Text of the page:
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Peeling Away the Secrets of Tangier Island

Denny Crockett gives a firsthand account of life on the water during a tour of crab shanties at Tangier Island, where he is a tour guide, innkeeper and waterman himself.
Denny Crockett gives a firsthand account of life on the water during a tour of crab shanties at Tangier Island, where he is a tour guide, innkeeper and waterman himself. (By Virginia Myers For The Washington Post)
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By Virginia Myers
Special to The Washington Post
Wednesday, August 5, 2009

You'll see the crab shanties of Tangier Island as your ferry approaches the dock, lined up like sentries along the channel. But you can't get there from here.

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Set on pilings hundreds of yards from shore, the little shacks, where watermen monitor crabs as they shed their hard shells to become soft-shells, are like Tangier itself: islands apart. Perched 12 miles from the Eastern Shore of Virginia, Tangier (about three miles long and 1 1/2 miles wide) is accessible only by boat or by plane; most visitors take the ferry. Boats outnumber cars, and almost everyone makes a living from the water.

To get to the shanties, you have to either know one of the island's 525 residents well enough to tag along for a working visit, or sign up for the waterman's tour.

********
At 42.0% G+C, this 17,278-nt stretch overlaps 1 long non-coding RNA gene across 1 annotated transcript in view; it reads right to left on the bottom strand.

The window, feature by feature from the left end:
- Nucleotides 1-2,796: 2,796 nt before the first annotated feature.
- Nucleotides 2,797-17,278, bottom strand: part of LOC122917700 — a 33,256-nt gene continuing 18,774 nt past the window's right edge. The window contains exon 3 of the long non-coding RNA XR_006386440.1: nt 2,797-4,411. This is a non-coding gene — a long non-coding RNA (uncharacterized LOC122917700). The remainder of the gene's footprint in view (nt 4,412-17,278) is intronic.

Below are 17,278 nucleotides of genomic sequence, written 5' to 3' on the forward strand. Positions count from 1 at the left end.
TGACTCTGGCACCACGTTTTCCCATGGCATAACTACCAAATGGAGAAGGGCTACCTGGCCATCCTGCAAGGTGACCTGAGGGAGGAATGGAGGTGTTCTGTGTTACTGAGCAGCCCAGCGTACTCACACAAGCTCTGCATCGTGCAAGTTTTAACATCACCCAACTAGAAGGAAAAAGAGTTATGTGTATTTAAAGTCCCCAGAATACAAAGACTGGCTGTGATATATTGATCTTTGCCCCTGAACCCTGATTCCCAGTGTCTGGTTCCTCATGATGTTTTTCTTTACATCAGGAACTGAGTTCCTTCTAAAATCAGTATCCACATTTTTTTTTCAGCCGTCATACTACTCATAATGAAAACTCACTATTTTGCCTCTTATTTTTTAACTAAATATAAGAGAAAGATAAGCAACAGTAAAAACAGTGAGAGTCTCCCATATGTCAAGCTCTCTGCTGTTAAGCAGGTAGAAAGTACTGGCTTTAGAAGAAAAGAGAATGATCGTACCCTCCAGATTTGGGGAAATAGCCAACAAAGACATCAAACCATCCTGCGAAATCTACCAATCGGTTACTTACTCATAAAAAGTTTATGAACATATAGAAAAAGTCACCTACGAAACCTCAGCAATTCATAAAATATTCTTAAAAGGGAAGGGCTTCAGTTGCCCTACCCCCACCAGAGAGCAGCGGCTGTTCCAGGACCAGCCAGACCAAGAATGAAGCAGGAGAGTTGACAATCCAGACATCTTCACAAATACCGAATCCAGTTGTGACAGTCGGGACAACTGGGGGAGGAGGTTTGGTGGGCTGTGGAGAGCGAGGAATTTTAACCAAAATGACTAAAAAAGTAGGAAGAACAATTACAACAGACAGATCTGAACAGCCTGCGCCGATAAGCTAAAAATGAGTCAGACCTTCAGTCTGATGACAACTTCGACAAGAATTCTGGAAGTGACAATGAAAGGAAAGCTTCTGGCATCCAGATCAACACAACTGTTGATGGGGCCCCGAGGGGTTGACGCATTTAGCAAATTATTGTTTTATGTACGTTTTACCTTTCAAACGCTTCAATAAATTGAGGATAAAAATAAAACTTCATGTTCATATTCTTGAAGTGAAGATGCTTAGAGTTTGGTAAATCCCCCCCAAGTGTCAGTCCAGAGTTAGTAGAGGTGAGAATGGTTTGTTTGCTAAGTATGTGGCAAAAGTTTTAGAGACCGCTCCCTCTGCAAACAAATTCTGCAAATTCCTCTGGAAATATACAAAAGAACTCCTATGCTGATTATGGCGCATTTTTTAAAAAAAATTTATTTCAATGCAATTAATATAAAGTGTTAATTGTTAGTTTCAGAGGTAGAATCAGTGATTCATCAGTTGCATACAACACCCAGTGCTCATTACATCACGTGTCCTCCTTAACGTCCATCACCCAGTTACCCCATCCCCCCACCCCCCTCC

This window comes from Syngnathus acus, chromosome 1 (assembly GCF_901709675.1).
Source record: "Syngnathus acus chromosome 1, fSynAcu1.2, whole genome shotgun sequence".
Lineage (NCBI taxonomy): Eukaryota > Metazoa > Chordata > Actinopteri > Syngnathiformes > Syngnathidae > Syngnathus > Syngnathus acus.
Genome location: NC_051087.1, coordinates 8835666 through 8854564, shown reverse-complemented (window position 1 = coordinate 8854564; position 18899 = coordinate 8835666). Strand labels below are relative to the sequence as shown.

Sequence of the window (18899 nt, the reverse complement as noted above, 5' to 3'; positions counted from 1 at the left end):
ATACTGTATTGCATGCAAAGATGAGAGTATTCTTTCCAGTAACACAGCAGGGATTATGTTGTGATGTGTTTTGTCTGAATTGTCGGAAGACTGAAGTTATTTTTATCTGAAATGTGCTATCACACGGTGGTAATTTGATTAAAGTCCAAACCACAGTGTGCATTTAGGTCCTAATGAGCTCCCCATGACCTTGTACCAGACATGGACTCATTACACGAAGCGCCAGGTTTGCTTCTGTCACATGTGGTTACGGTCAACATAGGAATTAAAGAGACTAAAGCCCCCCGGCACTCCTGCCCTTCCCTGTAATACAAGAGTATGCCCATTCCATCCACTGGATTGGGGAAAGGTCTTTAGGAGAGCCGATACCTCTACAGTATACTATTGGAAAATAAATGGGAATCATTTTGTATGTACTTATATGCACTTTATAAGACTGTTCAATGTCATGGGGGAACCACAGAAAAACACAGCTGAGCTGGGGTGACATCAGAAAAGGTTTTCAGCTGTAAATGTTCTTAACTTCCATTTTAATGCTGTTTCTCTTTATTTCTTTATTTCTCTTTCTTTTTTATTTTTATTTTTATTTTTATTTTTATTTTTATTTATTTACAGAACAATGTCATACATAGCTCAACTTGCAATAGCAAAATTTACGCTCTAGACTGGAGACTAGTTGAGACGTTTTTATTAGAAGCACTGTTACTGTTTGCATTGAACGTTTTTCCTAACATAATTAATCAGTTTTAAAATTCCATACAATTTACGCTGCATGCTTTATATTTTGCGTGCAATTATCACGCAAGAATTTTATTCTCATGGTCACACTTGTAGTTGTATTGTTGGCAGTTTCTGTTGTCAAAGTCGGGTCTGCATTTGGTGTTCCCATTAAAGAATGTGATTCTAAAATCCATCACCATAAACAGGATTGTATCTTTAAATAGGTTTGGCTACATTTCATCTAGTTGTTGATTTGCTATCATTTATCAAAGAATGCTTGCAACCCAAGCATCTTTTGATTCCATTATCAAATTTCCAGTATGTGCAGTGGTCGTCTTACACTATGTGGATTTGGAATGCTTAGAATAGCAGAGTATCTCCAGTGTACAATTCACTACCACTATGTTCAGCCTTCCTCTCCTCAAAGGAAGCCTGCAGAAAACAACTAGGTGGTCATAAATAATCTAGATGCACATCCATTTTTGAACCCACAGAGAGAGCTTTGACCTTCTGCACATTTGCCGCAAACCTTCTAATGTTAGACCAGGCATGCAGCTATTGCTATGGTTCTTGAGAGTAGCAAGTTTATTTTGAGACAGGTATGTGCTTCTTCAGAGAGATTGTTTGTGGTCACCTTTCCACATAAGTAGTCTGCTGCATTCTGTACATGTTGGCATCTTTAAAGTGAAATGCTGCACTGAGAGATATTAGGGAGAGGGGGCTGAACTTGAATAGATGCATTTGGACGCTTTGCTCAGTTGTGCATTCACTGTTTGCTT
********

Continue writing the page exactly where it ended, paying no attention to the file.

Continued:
I enjoy a shore town as much as the next tourist, and Tangier Island is particularly charming, a working village with a handful of humble guesthouses, restaurants and gift shops. But having grown up near the water with a father in the shrimping business, I miss feeling the spray from the bow of a boat, and I want to get to know the everyday lives of the fishermen here. So on a recent three-day island vacation, I sign up for the 90-minute tour.

It begins at the gas dock, where I eavesdrop as the watermen, in various stages of sunburned and weathered, banter about a new boat in the harbor and some common history involving a golf cart that evokes a lot of laughter. I can't understand it all, as most of them speak in the thick Southern-cum-Elizabethan-English dialect peculiar to Tangier Island, but this much is clear: These men are the real thing, the watermen who have been declared close to extinction as the fishing industry on the Chesapeake Bay dwindles with the crab and oyster populations.

Around 5 p.m., I board the fishing boat Addison Paige with a couple visiting from Richmond. We lean against the gunwale, the side of the boat; there are no seats, but the deck is so clean it's hard to believe that our captain, Denny Crockett, actually hauled crab pots this morning. He also leases another of his boats, runs the fuel dock and owns the guesthouse where I'm staying, Hilda Crockett's Chesapeake House. You have to scramble to make a living here.

Our first stop is a crab shanty marked with a billboard-size fish symbol and the words "We Believe Jesus" painted on a piece of plywood. Lined up on the narrow dock are open-topped tanks for crabs in various stages of molting. The watermen use a metal-framed net to scrape the mucky bay bottom where these "peelers" hide in protective grasses, haul them to the shanties and wait for them to shed their hard shells the way a snake sheds its skin. Crockett picks up a "buster," showing us how its old shell creeps up its back, like a shirt being peeled off over its head. The exposed strip of new shell is so soft it feels like skin.